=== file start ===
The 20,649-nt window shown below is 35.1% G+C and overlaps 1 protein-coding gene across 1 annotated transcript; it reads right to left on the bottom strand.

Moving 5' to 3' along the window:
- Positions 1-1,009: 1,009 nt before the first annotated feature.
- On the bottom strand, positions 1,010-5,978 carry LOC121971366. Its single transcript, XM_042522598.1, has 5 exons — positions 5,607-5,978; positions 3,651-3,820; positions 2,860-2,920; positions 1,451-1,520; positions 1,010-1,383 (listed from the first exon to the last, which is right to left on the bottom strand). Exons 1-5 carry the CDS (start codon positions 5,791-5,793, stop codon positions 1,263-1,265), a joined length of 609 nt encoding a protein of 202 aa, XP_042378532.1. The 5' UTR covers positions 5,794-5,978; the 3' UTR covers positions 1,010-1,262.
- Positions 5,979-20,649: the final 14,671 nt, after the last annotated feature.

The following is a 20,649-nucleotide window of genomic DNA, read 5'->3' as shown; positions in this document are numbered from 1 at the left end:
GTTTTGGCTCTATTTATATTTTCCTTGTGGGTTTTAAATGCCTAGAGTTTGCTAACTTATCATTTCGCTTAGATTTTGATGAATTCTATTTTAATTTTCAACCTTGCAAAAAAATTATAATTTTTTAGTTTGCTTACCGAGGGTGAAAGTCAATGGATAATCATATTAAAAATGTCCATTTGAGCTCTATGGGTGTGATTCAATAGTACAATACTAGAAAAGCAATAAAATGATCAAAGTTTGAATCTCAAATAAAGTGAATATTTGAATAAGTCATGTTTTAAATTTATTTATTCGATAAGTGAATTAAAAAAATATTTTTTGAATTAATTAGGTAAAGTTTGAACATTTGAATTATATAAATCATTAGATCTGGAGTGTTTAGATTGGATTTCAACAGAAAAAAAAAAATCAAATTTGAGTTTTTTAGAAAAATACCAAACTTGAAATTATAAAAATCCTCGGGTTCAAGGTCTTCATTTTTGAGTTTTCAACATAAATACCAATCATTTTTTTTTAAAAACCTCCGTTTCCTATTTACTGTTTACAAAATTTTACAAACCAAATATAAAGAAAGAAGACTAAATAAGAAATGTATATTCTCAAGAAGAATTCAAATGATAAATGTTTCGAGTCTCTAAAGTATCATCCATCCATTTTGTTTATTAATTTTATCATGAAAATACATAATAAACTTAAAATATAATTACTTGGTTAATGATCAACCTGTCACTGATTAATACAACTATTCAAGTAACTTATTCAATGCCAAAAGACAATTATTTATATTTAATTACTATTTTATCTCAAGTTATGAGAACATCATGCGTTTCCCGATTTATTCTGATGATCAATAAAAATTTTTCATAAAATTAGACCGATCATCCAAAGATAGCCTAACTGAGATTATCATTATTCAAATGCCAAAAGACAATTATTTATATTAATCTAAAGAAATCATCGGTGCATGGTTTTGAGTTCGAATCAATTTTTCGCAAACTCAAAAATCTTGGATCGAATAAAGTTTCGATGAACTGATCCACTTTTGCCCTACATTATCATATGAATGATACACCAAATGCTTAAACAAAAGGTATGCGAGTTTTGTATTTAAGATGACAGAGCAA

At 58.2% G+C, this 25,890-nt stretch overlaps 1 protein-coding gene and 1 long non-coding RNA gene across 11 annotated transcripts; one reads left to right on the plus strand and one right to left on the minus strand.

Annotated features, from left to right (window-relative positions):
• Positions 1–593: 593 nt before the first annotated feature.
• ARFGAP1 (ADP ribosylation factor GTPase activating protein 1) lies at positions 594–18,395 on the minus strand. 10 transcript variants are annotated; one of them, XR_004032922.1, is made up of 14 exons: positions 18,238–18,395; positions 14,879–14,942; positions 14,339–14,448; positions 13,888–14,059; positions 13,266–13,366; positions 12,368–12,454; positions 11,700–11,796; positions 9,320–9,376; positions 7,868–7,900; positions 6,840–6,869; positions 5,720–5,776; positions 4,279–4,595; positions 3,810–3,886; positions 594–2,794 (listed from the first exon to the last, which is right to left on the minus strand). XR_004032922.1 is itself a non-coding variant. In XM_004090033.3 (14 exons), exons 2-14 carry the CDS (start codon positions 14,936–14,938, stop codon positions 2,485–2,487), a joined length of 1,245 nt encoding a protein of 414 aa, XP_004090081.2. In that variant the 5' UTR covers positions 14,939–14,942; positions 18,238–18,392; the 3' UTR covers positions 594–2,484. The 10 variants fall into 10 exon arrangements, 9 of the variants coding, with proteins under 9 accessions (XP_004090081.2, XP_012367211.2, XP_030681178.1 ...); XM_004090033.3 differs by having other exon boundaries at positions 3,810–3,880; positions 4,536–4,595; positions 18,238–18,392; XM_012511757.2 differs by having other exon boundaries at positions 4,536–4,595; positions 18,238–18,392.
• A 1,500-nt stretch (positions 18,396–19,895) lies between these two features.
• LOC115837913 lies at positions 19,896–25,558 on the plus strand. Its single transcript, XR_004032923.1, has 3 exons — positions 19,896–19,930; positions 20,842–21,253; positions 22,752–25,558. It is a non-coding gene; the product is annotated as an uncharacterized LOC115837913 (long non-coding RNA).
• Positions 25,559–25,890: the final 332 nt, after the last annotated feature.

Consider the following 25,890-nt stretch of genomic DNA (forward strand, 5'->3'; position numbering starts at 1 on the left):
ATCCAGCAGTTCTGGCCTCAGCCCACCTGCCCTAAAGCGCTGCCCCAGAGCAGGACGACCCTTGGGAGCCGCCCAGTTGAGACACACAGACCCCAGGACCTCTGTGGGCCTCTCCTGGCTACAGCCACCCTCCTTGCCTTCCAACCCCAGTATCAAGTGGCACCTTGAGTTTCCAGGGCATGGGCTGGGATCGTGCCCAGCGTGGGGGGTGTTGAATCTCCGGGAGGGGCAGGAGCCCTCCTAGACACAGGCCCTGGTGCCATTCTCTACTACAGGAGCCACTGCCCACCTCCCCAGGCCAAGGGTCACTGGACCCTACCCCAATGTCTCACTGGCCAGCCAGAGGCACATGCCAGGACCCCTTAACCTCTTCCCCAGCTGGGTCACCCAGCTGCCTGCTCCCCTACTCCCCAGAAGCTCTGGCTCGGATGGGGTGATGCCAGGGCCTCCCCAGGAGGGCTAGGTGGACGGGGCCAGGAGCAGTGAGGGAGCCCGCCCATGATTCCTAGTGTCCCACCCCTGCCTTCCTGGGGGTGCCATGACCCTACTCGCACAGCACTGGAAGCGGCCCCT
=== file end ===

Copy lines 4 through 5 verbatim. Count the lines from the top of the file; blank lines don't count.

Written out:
- On the bottom strand, positions 1,010-5,978 carry LOC121971366. Its single transcript, XM_042522598.1, has 5 exons — positions 5,607-5,978; positions 3,651-3,820; positions 2,860-2,920; positions 1,451-1,520; positions 1,010-1,383 (listed from the first exon to the last, which is right to left on the bottom strand). Exons 1-5 carry the CDS (start codon positions 5,791-5,793, stop codon positions 1,263-1,265), a joined length of 609 nt encoding a protein of 202 aa, XP_042378532.1. The 5' UTR covers positions 5,794-5,978; the 3' UTR covers positions 1,010-1,262.
- Positions 5,979-20,649: the final 14,671 nt, after the last annotated feature.